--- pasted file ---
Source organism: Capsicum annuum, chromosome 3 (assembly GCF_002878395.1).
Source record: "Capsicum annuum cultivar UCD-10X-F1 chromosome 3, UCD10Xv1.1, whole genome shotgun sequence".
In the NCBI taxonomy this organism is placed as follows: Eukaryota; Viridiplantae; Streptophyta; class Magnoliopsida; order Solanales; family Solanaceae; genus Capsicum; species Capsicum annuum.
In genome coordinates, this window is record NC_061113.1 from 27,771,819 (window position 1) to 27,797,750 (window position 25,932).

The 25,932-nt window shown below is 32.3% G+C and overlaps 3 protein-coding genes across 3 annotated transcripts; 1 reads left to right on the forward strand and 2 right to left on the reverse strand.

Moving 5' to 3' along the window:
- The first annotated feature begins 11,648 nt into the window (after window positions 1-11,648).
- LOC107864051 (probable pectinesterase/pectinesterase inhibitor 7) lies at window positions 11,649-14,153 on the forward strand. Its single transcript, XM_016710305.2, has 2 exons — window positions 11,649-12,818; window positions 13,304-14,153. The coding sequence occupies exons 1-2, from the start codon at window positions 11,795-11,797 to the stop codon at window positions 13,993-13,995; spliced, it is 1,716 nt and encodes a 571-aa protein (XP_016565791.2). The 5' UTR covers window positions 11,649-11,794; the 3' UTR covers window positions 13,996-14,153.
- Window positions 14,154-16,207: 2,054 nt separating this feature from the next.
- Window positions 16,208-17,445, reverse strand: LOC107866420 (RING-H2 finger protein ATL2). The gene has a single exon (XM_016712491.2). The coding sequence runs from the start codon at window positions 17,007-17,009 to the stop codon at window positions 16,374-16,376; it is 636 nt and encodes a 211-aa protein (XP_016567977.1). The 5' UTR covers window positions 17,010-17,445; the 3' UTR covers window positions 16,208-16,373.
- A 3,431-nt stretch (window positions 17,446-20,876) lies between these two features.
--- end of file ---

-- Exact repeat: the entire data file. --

Source organism: Capsicum annuum, chromosome 3 (assembly GCF_002878395.1).
Source record: "Capsicum annuum cultivar UCD-10X-F1 chromosome 3, UCD10Xv1.1, whole genome shotgun sequence".
In the NCBI taxonomy this organism is placed as follows: Eukaryota; Viridiplantae; Streptophyta; class Magnoliopsida; order Solanales; family Solanaceae; genus Capsicum; species Capsicum annuum.
In genome coordinates, this window is record NC_061113.1 from 27,771,819 (window position 1) to 27,797,750 (window position 25,932).

The 25,932-nt window shown below is 32.3% G+C and overlaps 3 protein-coding genes across 3 annotated transcripts; 1 reads left to right on the forward strand and 2 right to left on the reverse strand.

Moving 5' to 3' along the window:
- The first annotated feature begins 11,648 nt into the window (after window positions 1-11,648).
- LOC107864051 (probable pectinesterase/pectinesterase inhibitor 7) lies at window positions 11,649-14,153 on the forward strand. Its single transcript, XM_016710305.2, has 2 exons — window positions 11,649-12,818; window positions 13,304-14,153. The coding sequence occupies exons 1-2, from the start codon at window positions 11,795-11,797 to the stop codon at window positions 13,993-13,995; spliced, it is 1,716 nt and encodes a 571-aa protein (XP_016565791.2). The 5' UTR covers window positions 11,649-11,794; the 3' UTR covers window positions 13,996-14,153.
- Window positions 14,154-16,207: 2,054 nt separating this feature from the next.
- Window positions 16,208-17,445, reverse strand: LOC107866420 (RING-H2 finger protein ATL2). The gene has a single exon (XM_016712491.2). The coding sequence runs from the start codon at window positions 17,007-17,009 to the stop codon at window positions 16,374-16,376; it is 636 nt and encodes a 211-aa protein (XP_016567977.1). The 5' UTR covers window positions 17,010-17,445; the 3' UTR covers window positions 16,208-16,373.
- A 3,431-nt stretch (window positions 17,446-20,876) lies between these two features.